Ana’s babysitting gig goes south immediately. She’s drugged and held against her will before even meeting Elisa (again, another amazing performance that this time comes courtesy of Ana Turpin, Casamiquela’s complete counterpart), who turns out to be the strangest girl Ana’s ever seen. She’s likely the most violent as well, but it takes an hour or so before Ana discovers that for herself. Can a hazy college kid survive a violent onslaught, or will Ana become little more than another doll that just didn’t entertain as Elisa had hoped for?
For Elisa is beautifully shot with camera angles and lighting techniques that conjure memories of suspenseful works of the 1970s. The aesthetics are absolutely amazing, as each shot is crystal clear and respectfully artsy. You don’t require an IQ of 150 to understand the intricacies of the filming process, but you can see that a blueprint was developed for the shoot. One glance and it’s abundantly clear that a very gifted cinematographer, editor and camera man were hire to handle the task. For Elisa is too beautiful to be shot by anything other than a true professional.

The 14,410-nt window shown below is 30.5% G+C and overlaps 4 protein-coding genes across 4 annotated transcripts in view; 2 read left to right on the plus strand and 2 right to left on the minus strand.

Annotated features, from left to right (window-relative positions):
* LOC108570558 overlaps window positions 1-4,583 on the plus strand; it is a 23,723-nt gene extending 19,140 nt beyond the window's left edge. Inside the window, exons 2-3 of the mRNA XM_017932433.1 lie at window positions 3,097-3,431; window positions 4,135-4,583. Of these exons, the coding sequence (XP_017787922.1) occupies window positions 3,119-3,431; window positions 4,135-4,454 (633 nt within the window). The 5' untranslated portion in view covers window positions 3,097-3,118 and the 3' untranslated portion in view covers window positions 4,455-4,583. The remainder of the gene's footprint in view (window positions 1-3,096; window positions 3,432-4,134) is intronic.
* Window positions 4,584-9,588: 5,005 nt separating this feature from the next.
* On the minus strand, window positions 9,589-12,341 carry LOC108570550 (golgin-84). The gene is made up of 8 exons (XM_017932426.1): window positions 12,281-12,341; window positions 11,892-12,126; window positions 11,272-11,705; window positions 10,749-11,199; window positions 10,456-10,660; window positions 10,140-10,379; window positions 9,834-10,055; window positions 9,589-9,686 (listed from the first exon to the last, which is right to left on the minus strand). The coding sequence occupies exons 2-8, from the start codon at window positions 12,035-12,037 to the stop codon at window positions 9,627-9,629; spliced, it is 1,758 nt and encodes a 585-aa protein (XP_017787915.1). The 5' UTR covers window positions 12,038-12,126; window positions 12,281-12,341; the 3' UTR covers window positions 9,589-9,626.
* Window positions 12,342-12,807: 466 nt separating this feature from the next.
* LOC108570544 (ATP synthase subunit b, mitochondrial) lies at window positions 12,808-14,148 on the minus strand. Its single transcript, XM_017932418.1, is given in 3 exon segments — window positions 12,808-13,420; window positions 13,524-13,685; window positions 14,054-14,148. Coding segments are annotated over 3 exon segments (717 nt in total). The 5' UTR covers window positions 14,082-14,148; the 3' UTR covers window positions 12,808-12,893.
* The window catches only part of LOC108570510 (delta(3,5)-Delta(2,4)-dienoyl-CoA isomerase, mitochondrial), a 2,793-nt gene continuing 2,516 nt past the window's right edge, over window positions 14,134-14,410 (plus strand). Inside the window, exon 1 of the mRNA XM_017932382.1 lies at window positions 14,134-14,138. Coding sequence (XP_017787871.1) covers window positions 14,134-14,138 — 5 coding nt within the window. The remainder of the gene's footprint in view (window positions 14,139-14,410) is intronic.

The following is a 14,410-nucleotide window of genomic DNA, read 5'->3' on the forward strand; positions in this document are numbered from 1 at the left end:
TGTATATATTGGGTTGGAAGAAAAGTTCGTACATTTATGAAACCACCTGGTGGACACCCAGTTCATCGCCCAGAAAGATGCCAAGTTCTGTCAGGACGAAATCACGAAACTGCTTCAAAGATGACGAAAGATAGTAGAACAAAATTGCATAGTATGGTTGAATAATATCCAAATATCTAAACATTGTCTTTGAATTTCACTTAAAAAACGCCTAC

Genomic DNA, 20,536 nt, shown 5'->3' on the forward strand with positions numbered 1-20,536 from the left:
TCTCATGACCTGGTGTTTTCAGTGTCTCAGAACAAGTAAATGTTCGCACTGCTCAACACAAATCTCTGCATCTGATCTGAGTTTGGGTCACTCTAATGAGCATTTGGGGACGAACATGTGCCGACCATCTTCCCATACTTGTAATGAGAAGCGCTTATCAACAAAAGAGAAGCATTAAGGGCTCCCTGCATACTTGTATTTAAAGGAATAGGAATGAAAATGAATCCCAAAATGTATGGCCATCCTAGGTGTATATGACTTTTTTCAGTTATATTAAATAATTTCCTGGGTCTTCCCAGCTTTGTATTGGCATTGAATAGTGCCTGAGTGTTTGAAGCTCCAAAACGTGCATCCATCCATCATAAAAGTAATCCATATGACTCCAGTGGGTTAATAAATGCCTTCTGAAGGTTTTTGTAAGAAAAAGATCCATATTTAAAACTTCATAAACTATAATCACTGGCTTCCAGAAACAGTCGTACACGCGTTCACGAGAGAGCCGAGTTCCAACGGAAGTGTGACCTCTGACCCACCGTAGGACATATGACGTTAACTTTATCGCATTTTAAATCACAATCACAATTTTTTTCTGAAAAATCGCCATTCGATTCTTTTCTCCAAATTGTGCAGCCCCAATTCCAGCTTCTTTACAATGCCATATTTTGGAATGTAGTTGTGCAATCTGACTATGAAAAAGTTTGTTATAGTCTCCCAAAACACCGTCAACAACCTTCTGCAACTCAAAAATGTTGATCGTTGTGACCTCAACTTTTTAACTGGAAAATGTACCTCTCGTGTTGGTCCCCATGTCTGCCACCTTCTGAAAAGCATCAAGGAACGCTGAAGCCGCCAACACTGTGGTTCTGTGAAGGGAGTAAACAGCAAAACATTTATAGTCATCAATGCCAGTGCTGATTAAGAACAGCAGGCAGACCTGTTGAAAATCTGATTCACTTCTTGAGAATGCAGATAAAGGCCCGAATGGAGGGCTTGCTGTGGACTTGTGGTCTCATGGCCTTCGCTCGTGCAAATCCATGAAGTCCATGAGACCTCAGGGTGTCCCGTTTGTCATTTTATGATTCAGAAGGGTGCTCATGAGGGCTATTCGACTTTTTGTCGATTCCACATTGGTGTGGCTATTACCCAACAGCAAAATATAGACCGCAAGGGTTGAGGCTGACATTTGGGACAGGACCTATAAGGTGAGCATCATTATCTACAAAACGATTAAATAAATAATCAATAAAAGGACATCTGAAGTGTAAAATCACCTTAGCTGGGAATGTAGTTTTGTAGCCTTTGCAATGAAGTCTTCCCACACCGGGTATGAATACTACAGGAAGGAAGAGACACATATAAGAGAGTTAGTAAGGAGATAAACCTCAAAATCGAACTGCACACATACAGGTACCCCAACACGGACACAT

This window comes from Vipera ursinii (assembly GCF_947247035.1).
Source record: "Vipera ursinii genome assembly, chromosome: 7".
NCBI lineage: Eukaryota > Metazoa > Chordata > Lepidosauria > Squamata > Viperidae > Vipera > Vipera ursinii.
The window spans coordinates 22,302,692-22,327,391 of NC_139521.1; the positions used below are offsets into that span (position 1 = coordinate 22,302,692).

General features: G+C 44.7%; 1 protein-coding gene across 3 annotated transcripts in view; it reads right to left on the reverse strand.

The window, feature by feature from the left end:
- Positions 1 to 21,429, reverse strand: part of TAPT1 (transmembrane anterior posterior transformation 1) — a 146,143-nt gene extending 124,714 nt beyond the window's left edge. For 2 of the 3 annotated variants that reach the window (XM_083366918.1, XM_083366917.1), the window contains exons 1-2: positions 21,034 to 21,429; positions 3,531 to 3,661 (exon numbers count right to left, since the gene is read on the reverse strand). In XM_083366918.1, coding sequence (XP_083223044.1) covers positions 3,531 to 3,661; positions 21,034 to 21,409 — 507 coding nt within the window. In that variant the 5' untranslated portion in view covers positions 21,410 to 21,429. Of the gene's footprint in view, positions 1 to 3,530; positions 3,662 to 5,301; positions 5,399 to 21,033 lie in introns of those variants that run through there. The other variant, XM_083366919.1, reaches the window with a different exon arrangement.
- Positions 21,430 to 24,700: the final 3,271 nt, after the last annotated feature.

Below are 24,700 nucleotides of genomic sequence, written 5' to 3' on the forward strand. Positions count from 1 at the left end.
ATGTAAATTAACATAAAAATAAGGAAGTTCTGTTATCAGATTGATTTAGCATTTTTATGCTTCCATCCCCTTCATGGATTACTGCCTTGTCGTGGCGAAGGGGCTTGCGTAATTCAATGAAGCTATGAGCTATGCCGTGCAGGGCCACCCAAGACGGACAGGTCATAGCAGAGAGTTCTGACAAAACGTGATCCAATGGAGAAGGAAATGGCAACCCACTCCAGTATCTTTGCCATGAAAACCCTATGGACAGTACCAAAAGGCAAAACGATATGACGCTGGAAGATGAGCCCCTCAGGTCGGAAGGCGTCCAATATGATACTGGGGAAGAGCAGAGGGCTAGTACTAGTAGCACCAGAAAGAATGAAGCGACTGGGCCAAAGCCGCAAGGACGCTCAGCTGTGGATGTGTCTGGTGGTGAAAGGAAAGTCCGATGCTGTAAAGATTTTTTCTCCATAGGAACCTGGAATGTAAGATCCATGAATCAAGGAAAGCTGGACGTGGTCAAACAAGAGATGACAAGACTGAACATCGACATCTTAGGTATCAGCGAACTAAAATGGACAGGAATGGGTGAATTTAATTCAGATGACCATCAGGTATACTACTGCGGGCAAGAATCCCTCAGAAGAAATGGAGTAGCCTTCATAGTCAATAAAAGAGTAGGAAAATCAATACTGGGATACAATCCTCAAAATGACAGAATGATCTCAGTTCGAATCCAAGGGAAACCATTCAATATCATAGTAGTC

That said, I did have one single problem with the film: the choreography of the action sequences. At times the timing and physicality of sequences looks… off. The good news is, that’s little more than a slight bump in the road. Ultimately the film starts on an extremely eerie note and ends with a bloody, grim bang that will leave viewers sitting in stunned silence. For Elisa, even if not entirely perfect, is an enthralling sliver of cinema that genre fans need to see.